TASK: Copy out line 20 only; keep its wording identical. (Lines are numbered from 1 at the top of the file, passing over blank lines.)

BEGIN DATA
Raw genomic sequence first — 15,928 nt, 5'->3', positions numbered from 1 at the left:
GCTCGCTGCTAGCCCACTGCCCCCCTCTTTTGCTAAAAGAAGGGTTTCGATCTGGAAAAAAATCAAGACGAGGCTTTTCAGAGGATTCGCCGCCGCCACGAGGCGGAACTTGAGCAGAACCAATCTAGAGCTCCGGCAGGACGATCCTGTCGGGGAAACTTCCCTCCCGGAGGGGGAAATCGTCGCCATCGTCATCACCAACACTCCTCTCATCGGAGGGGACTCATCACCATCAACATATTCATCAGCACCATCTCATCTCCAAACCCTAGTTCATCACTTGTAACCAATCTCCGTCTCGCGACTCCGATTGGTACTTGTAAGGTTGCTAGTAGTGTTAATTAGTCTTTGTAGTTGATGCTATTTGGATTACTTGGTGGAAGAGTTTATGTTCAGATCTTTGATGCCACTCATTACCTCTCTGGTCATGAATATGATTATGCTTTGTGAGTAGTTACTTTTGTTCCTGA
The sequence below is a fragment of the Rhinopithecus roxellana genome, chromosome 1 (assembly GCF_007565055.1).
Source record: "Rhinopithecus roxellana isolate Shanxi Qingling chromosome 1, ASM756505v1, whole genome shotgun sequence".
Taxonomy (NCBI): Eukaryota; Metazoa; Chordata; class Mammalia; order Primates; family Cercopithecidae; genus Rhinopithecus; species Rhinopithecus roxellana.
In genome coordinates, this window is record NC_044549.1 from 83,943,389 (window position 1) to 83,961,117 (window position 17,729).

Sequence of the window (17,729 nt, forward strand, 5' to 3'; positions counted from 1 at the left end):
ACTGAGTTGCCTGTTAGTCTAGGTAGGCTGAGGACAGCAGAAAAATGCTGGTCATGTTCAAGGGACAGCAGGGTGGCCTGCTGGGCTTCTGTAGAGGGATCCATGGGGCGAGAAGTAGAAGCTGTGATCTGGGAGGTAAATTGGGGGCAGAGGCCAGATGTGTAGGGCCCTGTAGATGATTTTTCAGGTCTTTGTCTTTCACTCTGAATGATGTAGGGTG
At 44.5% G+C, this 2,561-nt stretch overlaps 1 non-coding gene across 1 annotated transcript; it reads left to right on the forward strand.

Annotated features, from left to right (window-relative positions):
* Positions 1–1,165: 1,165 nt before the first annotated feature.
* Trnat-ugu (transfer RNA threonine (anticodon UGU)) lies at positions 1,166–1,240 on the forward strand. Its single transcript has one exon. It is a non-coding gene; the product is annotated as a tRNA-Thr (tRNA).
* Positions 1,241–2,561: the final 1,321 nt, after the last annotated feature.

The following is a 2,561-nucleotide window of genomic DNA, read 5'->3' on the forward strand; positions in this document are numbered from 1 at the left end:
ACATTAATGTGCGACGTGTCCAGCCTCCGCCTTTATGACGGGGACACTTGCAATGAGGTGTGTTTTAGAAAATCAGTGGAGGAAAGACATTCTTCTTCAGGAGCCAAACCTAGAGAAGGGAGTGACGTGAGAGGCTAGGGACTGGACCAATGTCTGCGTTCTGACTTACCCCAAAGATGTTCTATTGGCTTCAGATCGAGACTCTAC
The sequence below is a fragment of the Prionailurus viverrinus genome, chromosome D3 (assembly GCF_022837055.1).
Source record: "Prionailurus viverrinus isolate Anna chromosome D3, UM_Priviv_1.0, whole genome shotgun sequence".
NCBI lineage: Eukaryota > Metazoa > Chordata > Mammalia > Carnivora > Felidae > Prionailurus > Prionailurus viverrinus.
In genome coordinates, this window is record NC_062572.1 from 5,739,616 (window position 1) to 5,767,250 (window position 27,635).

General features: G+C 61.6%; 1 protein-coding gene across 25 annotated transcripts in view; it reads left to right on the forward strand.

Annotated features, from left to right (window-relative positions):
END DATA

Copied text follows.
General features: G+C 61.6%; 1 protein-coding gene across 25 annotated transcripts in view; it reads left to right on the forward strand.